An effort to require more transparency from lobbyists passed its first hurdle in the House. The idea behind HB 131 is pretty simple: lobbyists would report a few weeks after a legislative session ends what bills they worked on, including their position on each bill, if they had one.
One of the bill co-sponsors said the measure aimed to help the public have a greater understanding of how policy is made.
“We’re approached in the hallway, approached in the bar, people talk to you at a reception,” Sen. Jeff Steinborn, D-Las Cruces, told the House’s State Government, Elections, and Indian Affairs Committee Monday. “All of those things are important to understand the dimensions of influence that go into affecting a piece of legislation. Right now, many times, we as legislators or citizens of state, don’t have a … full view of the actions that have gone on to influence state policy.”
While new for New Mexico, the requirement that lobbyists report the official actions or specific legislation they attempt to influence isn’t new for many states. At least thirteen require such information, to varied degree. Even more require lobbyists and their employers report the issues or subject matter they’ve worked to influence during a reporting period.
The ensuing committee debate on the bill yesterday demonstrated the relationships that New Mexico legislators and lobbyists develop over time.
Longtime lobbyist Tom Horan spoke at length during the public comment period about why he’s against the bill, saying it lacked clarity about what bills a lobbyist would have to report.
Horan served in the House from 1975 to 1977, and was a lobbyist for the City of Albuquerque by 1978, according to press reports from the time. He carried the bill that created the lobbyist registration act, which passed in 1977, he told committee members. He’s currently registered to represent six clients, including Albuquerque.
The bill creates too much opportunity for error, Horan argued, because lobbyists work on many bills and sometimes might talk about bills in passing with legislators without intending to lobby on them. Plus, a lobbyist might simply have too many bills to track for a report, he said. When looking through the bills filed during a session, “about half the bills can touch some part of the city of Albuquerque’s operation,” he said. Rather than a report, have a signup sheet for lobbyists who speak during committee hearings, he suggested.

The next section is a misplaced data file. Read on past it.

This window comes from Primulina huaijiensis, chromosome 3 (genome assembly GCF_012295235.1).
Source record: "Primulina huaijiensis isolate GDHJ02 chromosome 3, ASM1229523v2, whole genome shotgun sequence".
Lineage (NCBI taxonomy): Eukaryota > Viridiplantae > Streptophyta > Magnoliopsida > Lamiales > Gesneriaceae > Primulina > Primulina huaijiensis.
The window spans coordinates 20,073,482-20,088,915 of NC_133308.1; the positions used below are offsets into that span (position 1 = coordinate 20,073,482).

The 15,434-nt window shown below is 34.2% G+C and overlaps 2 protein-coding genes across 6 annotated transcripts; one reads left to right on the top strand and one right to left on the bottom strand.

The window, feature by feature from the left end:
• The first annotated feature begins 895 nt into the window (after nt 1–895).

Horan also said that lobbyists sometimes work extensively on a bill with a legislator but don’t support or oppose it in the end. He gave as an example the local election bill passed by the Legislature last year. “I sat in a room with Daniel Ivey-Soto for hours,” he said about working on the bill, “when we got done I wouldn’t say we supported the bill.”
Apparently, other lobbyists who share Horan’s sentiments don’t want to publicly state them.
After Horan spoke, Committee Chair Georgene Louis, D-Albuquerque, said she’d heard from lobbyists who didn’t want to give public comments but had been texting her about problems in the bill.
“I do like transparency, let’s put that on the table,” she said. “But we do need to do it in a manner that’s fair because we do rely on a lot of these lobbyists to provide us with useful information.”
Steinborn pushed back on Horan’s suggestions of not having a report at all, saying it was a manageable thing to do.
“You know if you were paid to lobby a bill,” he said. “You can create an excel spreadsheet and check it. Clearly, designated lobbyists would have to make their own system. It’s a very manageable thing to do and the public good is why we would do it.”
Steinborn and his co-sponsor at the hearing, Rep. Dayan Hochman-Vigil, agreed with two amendments made to the bill. One added more time for lobbyists to file their report, and the other would allow lobbyist to say they took “another position” rather than that they supported or opposed the bill.
The rules for when a person has to register as a lobbyist are pretty straightforward. Basically, if a person is compensated–either as an employee of an organization or working as an independent contractor–for attempting to influence legislation or the outcome of a rulemaking procedure, they’re a lobbyist.
There are currently 645 lobbyists registered with the Secretary of State, up from 609 in 2018. A little more than a third of the 2018 lobbyists reported spending money, either campaign contributions or expenditures on meals or other items. But all of the registered lobbyists make money, either through a salary or through their work as independent contractors. New Mexico law doesn’t require disclosure of the amount of money paid to lobbyists by their employers.
After being amended, HB 131 was voted onward, and is up next in the House Judiciary committee.